Is there a way to make sure a hospital/doctor can’t deny after the fact that they knew of my Advance Directive before giving emergency treatment?

I understand that a doctor does not need consent to do surgery on an unconscious patient after an accident for instance. When I did some research, I found that, according to a specific limitation to the ‘Emergency Exception’, “no treatment can be given if the doctor knows or has reason to know” that I have executed an Advance Directive. Does this apply to any emergency treatment, and is there a way to ensure the hospital can’t deny later on that they knew of my Advance Directive?

Asked on November 1, 2011 under Estate Planning, California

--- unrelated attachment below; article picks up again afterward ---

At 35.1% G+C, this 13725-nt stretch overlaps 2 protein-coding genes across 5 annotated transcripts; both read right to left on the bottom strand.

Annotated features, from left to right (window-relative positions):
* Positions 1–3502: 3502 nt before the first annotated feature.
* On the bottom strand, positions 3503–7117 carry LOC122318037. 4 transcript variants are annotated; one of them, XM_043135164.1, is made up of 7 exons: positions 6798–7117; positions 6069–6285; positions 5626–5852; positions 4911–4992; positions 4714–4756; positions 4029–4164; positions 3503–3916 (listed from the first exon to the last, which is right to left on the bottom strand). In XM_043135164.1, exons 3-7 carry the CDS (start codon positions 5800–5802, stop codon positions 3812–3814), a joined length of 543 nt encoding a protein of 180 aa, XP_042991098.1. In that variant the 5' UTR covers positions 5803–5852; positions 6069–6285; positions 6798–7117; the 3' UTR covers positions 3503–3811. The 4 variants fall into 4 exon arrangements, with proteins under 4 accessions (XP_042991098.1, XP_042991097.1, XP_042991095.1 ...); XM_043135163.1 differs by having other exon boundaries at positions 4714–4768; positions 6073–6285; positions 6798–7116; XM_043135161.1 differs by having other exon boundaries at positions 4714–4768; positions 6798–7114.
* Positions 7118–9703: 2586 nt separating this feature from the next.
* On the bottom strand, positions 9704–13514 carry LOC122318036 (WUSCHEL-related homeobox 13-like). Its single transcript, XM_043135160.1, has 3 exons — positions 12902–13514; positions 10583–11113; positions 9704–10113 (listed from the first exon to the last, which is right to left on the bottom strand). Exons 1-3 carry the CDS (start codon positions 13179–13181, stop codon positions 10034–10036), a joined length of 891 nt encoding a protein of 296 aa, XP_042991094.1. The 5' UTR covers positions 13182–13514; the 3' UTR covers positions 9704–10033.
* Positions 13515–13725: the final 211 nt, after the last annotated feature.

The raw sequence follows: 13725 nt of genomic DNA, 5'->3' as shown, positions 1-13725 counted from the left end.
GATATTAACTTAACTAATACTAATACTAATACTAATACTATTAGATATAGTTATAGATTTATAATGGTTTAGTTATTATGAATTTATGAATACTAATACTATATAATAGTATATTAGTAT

Answers:

FreeAdvice Contributing Attorney / FreeAdvice Contributing Attorney

Answered 9 years ago | Contributor

The only way to possibly safeguard your desires about the advanced medical directive that you are wriitng about is to have your attorney in fact have it in hand in the event that you are hospitalized and to give it to the medical office or hospital.

The other option is to have the directive on file with all hospitals in your surrounding area where you live. The problem is that the directive that you seem to want as to no medical treatment for an emergency would not be honored by any health care facility in that the request violates public policy.

The advanced directive dealing with not prolonging life is recognized when a treating physician is of the opinion that the person can only survive with life support. Emergency treatment is a different matter.


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